A young girl is brutally murdered somewhere in France. Sometime later, the same thing happens to the daughter of a well-known sculptor. This time the parents (the sculptor and his wife) start investigating, and soon find they are in way over their head. Meanwhile, the body-count keeps rising as the killer now starts butchering all those who find out too much… —IMDb
Aldo Lado (born 5 December 1934) is an Italian screenwriter and film director. He was born in Fiume, Italy (now Croatia). He wrote 21 films between 1968 and 2004. He also directed 16 films between 1971 and 1994. —Wikipedia
Rewatches lately have been the damnedest thing. The first time I watched this a few years back, I had a really adverse reaction to it. Watching it again on the heels of *Don't Torture a Duckling*, though, opened it up for me in unexpected ways. Lazenby still slumps through the movie like a misfit, and Strindberg's scenes are frustratingly thin, but the collection of characters (and their perverse, interlocking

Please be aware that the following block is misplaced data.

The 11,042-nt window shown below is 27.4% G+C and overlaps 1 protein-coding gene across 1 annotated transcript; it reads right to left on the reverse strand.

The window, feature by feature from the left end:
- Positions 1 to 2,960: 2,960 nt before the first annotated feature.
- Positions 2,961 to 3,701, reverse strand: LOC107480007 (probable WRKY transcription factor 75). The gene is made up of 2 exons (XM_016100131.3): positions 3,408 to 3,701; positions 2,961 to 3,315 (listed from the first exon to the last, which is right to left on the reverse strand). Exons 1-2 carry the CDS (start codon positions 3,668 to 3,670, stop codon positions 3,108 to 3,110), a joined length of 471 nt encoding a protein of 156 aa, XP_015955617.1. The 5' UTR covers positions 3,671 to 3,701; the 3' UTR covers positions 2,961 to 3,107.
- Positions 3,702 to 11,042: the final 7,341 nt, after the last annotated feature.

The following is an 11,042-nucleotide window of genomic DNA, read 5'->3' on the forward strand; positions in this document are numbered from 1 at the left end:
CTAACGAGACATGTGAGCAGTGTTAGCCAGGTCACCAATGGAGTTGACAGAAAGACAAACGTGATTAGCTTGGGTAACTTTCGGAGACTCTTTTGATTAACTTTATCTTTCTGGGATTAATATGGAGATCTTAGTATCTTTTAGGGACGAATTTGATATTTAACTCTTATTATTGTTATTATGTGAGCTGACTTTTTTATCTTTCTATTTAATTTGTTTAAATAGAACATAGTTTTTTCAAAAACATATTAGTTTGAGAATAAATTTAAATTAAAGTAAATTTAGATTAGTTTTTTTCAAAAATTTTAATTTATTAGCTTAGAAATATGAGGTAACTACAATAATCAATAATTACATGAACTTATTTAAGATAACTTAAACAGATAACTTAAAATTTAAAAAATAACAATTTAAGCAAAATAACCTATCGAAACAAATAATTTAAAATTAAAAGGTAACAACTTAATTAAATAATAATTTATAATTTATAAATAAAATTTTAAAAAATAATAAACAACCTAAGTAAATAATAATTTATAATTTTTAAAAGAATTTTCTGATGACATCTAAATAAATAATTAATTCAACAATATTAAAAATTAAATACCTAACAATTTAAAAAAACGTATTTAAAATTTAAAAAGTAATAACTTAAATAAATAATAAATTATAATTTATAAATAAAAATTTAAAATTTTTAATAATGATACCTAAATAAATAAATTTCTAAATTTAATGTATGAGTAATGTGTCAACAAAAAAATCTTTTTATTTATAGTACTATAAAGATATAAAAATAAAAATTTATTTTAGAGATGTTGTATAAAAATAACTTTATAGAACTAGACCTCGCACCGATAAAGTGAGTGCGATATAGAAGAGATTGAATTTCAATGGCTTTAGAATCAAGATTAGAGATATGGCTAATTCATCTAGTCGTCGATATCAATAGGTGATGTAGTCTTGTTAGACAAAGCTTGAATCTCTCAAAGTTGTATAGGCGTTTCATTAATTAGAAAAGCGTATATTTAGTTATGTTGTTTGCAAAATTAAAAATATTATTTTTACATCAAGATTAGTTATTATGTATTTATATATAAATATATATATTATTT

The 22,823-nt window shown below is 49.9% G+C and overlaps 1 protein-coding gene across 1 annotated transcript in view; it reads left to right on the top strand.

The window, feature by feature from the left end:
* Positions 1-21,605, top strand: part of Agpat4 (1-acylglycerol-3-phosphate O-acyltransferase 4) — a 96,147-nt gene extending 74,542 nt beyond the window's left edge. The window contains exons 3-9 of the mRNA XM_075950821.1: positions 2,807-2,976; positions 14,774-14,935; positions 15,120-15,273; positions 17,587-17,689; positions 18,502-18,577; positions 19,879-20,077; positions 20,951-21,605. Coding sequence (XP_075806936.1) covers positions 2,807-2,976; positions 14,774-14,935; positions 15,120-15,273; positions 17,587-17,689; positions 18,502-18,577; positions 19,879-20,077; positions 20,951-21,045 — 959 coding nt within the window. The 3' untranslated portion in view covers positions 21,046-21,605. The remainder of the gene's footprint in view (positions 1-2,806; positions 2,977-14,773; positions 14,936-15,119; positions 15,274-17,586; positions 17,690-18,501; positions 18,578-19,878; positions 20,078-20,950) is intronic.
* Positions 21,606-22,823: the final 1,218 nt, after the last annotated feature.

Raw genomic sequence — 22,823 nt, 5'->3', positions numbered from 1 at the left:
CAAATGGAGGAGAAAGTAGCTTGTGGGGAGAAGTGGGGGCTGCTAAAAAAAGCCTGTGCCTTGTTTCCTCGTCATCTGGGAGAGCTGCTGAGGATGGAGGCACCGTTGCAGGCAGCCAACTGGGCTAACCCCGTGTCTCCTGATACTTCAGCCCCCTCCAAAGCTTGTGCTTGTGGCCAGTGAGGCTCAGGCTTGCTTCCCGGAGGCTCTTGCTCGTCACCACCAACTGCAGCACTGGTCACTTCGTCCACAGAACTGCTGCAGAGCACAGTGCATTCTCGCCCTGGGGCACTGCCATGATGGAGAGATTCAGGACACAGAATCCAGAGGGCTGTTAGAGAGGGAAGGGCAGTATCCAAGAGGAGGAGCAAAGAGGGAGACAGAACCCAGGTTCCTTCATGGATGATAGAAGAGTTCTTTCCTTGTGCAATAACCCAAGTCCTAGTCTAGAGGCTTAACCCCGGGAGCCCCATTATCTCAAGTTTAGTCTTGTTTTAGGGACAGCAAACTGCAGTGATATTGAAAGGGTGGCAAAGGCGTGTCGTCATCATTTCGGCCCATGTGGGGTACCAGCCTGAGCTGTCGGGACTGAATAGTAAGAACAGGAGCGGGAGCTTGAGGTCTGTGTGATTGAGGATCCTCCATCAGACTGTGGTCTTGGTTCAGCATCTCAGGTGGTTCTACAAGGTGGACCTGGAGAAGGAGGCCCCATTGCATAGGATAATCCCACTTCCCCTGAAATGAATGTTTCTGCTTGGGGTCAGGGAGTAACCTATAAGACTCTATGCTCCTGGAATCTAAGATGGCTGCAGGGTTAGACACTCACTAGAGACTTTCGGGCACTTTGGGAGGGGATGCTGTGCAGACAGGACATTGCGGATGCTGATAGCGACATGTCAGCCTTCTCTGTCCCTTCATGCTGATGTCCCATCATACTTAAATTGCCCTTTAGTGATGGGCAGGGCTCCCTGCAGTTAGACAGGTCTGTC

story) really clicked this time. Like *Duckling*, it successfully pushes at the boundaries of what a giallo can be (and, interestingly, it shares killers with that film too). Also found the opening murder, on through to the "dossier" credits, quite an effective setup for the rest ... also points for the thematic/location overlaps with *Don't Look Now*.
Excellent giallo thriller delivers most everything you'd want from the genre: sharp, stylish filmmaking by director Aldo Lado, a plot full of eccentric characters and lurid twists, beautiful shots of Venice, and all set to an effectively eerie score by Ennio Morricone. A must for giallo fans.
One of the most dreadful giallos I've ever seen. George Lazenby lost 35lbs for the role but I can't imagine why since he only plays a sculptor living in Venice. As a result, he spends the entire film looking sickly and unhappy. Very little violence, lots of 70's-style nudity. I'd like to forget this film if I could.